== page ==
As for the rest of the story, cancelling the independent (apparently not that independent) commission just because Lance implies that he *might* sing like a canary, is a complete farce.

If I could have, say, 6 bikes, would it stop me drooling over others that I don't have?

posted by notfastenough [2940 posts]
25th January 2013 - 15:12

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WADA have said repeatedly and unequivocally that they can accommodate a truth and reconciliation process, this is just the usual self-preservation strategy from the UCI. And forget other sports, the UCIIC is trying to investigate doping in cycling and the UCI role in that - so how does that require any action with regard to other sports.

The UCI are clearly stalling again and again, and that is as obvious to the UCIIC as it is to us. Fortunately, I think that the individuals making up the UCIIC are reputable and strong, and hopefully will continue to pursue these issues. The UCI already look pathetic and stupid and guilty as hell - and they sink deeper into the mire as every day passes.

posted by Westy [10 posts]
25th January 2013 - 15:18

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Whenever I think the UCI can't possibly get any worse, it does. How much longer?

posted by The Rumpo Kid [590 posts]
25th January 2013 - 15:31

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pmr wrote:
Screw the UCI. If all Pro teams got together and pulled out, a new governing body was formed and a new "rainbow" jersey, I think it'd do the sport a lot of good.

Whilst you may want this, the suggestion that pro teams form a governing body does nothing for the sport in general. They only represent a tiny fraction of the sport's participants, do not represent organisers, officials, and reasonably enough only would want to consider what would be the best for them. Then again, which pro teams? Just Protour, or add in Pro-Conti, or add in again Conti, and then what about the women's teams. Lots of unanswered questions, which is what often happens with a knee-jerk reaction.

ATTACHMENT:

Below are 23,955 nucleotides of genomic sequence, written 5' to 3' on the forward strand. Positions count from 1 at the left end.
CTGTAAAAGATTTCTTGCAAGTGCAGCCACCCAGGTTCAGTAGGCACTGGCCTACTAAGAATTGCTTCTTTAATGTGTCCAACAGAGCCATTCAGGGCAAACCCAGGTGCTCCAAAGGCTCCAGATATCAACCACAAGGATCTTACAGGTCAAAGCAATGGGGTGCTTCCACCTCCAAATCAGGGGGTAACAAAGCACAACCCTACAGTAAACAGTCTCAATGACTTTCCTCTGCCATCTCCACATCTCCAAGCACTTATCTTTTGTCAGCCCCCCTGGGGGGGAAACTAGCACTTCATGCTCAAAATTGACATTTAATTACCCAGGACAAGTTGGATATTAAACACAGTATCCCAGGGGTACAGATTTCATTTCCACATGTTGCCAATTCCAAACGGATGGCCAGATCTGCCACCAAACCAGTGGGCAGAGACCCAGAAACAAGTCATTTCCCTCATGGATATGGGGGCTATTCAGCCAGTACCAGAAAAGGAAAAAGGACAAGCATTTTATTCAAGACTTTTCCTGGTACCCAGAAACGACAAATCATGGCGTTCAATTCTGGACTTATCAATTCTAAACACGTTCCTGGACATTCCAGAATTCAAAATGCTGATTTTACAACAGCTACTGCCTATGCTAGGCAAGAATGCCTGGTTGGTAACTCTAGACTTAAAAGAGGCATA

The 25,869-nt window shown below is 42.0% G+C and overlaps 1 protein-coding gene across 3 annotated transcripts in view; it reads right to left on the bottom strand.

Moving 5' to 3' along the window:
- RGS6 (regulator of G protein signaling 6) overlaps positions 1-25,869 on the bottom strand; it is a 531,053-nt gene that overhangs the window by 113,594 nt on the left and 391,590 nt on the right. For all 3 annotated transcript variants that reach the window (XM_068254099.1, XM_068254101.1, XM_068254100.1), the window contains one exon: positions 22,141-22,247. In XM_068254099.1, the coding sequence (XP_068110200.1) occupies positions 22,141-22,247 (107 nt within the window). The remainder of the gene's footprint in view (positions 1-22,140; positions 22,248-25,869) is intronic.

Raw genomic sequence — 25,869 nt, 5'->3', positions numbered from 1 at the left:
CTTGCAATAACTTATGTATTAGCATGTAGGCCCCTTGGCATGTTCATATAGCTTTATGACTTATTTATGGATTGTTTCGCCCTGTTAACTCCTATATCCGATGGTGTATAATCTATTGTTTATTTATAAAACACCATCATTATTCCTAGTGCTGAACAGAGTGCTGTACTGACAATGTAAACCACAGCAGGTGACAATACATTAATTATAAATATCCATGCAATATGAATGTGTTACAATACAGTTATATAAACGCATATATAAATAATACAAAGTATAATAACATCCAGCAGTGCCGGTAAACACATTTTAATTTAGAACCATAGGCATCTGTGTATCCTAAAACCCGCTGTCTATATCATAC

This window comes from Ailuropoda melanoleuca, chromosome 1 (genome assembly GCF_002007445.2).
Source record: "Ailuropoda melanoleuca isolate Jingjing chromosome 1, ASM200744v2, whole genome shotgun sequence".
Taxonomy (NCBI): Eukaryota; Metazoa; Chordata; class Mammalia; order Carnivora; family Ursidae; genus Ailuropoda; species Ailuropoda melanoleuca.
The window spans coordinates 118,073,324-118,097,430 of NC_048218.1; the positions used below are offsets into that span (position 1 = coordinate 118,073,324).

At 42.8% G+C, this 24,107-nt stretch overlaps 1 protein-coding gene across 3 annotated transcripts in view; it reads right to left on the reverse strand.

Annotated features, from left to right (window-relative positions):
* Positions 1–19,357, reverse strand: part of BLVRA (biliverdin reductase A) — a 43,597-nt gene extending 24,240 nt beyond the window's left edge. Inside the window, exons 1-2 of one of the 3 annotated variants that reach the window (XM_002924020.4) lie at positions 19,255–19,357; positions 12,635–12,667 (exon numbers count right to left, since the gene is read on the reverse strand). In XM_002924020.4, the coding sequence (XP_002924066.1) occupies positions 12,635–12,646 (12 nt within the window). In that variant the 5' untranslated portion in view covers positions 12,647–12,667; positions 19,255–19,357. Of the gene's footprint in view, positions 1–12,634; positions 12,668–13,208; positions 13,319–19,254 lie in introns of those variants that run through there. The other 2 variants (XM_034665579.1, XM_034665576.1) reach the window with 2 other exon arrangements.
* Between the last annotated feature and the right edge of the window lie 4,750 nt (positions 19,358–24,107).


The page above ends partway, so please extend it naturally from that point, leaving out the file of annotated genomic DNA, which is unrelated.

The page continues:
Solid and well thought through proposals seem to be much harder to come by, all we get is throw people out, form another body, have CCN run things (this is a joke!), and yet no-one wants to mention how any of this helps all the myriad of riders, officials, organisers who daily work away for nothing in a sport they love.
Somewhere, despite all the troubles, will come a solution, but only when a serious reality check has been done by some of the noisier self-publicising "contributors".

Doc

posted by doc [167 posts]
25th January 2013 - 15:34

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notfastenough wrote:
As for the rest of the story, cancelling the independent (apparently not that independent) commission just because Lance implies that he *might* sing like a canary, is a complete farce.

I think if there is one clear message coming out of this, it's that the Independent Commission is a lot more "independent" than the UCI (and a number of observers who had cast doubts on its freedom) expected.

We're expecting a statement from the Commission later today and will add it once we receive it.

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posted by Simon_MacMichael [7910 posts]
25th January 2013 - 15:40

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Simon_MacMichael wrote:
notfastenough wrote:
As for the rest of the story, cancelling the independent (apparently not that independent) commission just because Lance implies that he *might* sing like a canary, is a complete farce.